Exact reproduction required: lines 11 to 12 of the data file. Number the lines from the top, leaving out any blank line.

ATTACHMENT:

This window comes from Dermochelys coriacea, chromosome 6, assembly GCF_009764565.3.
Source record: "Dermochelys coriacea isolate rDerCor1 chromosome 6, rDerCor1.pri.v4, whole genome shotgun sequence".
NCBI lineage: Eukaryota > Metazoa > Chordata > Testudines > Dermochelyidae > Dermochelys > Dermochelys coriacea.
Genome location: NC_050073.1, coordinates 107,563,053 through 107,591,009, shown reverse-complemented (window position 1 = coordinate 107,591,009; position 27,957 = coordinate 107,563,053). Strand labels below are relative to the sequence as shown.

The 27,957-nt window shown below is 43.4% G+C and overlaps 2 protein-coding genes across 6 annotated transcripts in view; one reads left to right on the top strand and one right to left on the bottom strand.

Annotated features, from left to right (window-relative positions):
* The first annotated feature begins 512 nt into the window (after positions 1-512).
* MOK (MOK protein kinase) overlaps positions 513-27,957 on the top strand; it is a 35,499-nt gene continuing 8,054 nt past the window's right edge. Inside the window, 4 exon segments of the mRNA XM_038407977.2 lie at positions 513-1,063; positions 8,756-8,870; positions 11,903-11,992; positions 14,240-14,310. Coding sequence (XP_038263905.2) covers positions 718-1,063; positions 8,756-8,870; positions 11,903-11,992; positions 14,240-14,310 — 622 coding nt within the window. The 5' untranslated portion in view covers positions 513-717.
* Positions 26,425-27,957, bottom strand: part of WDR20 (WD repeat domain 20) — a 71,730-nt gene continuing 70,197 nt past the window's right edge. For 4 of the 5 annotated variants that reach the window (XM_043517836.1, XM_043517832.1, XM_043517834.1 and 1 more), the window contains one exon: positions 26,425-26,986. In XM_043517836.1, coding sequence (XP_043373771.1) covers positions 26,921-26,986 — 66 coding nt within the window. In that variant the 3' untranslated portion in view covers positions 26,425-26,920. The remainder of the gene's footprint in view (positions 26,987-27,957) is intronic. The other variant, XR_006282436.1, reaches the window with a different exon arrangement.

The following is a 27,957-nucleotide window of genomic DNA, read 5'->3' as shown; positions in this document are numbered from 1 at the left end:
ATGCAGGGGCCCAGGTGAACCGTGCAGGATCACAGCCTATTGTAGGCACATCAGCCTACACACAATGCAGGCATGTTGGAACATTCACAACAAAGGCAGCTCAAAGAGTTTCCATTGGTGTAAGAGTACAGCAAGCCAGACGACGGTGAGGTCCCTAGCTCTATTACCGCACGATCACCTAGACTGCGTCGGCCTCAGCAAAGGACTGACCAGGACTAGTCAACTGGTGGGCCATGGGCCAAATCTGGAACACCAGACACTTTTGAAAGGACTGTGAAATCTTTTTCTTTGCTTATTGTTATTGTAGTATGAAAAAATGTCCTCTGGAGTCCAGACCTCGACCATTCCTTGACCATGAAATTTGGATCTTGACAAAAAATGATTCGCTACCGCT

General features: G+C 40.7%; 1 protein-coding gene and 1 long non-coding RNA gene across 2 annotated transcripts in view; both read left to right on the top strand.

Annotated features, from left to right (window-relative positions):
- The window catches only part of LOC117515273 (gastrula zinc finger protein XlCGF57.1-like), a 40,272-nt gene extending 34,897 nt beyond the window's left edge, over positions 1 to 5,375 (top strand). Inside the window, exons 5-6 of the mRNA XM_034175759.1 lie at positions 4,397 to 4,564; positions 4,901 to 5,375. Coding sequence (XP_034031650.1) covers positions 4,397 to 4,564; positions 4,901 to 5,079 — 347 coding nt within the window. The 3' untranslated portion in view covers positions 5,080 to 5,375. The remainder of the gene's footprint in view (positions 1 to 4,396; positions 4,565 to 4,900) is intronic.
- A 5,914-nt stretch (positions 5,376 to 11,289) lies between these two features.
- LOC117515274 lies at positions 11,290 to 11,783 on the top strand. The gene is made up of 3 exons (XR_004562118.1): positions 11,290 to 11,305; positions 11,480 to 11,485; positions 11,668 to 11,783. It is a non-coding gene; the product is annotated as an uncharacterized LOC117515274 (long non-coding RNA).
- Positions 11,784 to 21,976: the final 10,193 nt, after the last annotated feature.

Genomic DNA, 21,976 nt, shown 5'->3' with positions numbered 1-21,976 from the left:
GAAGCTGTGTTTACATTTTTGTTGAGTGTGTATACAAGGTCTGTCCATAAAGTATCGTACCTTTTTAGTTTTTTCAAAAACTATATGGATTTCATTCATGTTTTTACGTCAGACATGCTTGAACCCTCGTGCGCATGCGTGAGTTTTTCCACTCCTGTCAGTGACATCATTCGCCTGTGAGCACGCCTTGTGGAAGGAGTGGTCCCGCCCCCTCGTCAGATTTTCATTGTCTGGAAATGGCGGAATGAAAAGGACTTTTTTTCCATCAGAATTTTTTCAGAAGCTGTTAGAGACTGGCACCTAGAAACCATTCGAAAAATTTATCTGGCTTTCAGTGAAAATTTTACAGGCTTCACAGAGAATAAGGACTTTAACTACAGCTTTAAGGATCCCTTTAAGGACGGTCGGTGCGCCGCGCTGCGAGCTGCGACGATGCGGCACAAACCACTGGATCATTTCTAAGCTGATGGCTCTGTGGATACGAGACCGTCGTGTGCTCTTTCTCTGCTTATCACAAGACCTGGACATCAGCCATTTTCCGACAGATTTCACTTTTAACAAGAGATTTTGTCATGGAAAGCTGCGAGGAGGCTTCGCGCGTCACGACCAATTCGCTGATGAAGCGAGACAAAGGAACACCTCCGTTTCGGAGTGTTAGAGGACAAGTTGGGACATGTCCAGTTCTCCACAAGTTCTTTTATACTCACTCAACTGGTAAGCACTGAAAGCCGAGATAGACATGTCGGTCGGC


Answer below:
ATGCAGGGGCCCAGGTGAACCGTGCAGGATCACAGCCTATTGTAGGCACATCAGCCTACACACAATGCAGGCATGTTGGAACATTCACAACAAAGGCAGCTCAAAGAGTTTCCATTGGTGTAAGAGTACAGCAAGCCAGACGACGGTGAGGTCCCTAGCTCTATTACCGCACGATCACCTAGACTGCGTCGGCCTCAGCAAAGGACTGACCAGGACTAGTCAACTGGTGGGCCATGGGCCAAATCTGGAACACCAGACACTTTTGAAAGGACTGTGAAATCTTTTTCTTTGCTTATTGTTATTGTAGTATGAAAAAATGTCCTCTGGAGTCCAGACCTCGACCATTCCTTGACCATGAAATTTGGATCTTGACAAAAAATGATTCGCTACCGCT

General features: G+C 40.7%; 1 protein-coding gene and 1 long non-coding RNA gene across 2 annotated transcripts in view; both read left to right on the top strand.